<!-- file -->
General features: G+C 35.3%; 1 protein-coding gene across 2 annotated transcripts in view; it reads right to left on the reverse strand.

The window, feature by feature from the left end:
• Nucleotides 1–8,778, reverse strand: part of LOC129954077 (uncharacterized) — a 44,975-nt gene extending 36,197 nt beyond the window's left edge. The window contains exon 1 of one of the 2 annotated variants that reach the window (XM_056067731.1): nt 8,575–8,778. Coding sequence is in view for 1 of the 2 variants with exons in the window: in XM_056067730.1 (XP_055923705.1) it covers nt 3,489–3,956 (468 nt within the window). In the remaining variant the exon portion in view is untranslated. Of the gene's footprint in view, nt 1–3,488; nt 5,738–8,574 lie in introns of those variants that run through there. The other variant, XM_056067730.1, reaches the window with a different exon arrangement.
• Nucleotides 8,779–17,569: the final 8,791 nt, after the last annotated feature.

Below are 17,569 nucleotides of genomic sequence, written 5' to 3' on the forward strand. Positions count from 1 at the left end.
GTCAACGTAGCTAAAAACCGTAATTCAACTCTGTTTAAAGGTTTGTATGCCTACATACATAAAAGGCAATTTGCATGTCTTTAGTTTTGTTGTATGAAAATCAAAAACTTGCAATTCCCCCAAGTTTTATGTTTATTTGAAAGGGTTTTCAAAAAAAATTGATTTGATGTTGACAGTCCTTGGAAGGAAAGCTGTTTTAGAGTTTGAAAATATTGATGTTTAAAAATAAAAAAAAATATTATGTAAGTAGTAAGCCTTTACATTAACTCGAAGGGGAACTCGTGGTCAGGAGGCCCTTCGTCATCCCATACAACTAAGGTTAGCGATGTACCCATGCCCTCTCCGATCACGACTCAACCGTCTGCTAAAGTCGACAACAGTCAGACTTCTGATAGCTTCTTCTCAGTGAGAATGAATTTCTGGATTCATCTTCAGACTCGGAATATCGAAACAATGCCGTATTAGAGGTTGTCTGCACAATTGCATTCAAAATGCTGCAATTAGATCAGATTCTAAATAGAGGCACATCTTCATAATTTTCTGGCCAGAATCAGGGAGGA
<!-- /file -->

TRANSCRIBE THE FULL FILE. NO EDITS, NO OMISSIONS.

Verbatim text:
General features: G+C 35.3%; 1 protein-coding gene across 2 annotated transcripts in view; it reads right to left on the reverse strand.

The window, feature by feature from the left end:
• Nucleotides 1–8,778, reverse strand: part of LOC129954077 (uncharacterized) — a 44,975-nt gene extending 36,197 nt beyond the window's left edge. The window contains exon 1 of one of the 2 annotated variants that reach the window (XM_056067731.1): nt 8,575–8,778. Coding sequence is in view for 1 of the 2 variants with exons in the window: in XM_056067730.1 (XP_055923705.1) it covers nt 3,489–3,956 (468 nt within the window). In the remaining variant the exon portion in view is untranslated. Of the gene's footprint in view, nt 1–3,488; nt 5,738–8,574 lie in introns of those variants that run through there. The other variant, XM_056067730.1, reaches the window with a different exon arrangement.
• Nucleotides 8,779–17,569: the final 8,791 nt, after the last annotated feature.

Below are 17,569 nucleotides of genomic sequence, written 5' to 3' on the forward strand. Positions count from 1 at the left end.
GTCAACGTAGCTAAAAACCGTAATTCAACTCTGTTTAAAGGTTTGTATGCCTACATACATAAAAGGCAATTTGCATGTCTTTAGTTTTGTTGTATGAAAATCAAAAACTTGCAATTCCCCCAAGTTTTATGTTTATTTGAAAGGGTTTTCAAAAAAAATTGATTTGATGTTGACAGTCCTTGGAAGGAAAGCTGTTTTAGAGTTTGAAAATATTGATGTTTAAAAATAAAAAAAAATATTATGTAAGTAGTAAGCCTTTACATTAACTCGAAGGGGAACTCGTGGTCAGGAGGCCCTTCGTCATCCCATACAACTAAGGTTAGCGATGTACCCATGCCCTCTCCGATCACGACTCAACCGTCTGCTAAAGTCGACAACAGTCAGACTTCTGATAGCTTCTTCTCAGTGAGAATGAATTTCTGGATTCATCTTCAGACTCGGAATATCGAAACAATGCCGTATTAGAGGTTGTCTGCACAATTGCATTCAAAATGCTGCAATTAGATCAGATTCTAAATAGAGGCACATCTTCATAATTTTCTGGCCAGAATCAGGGAGGA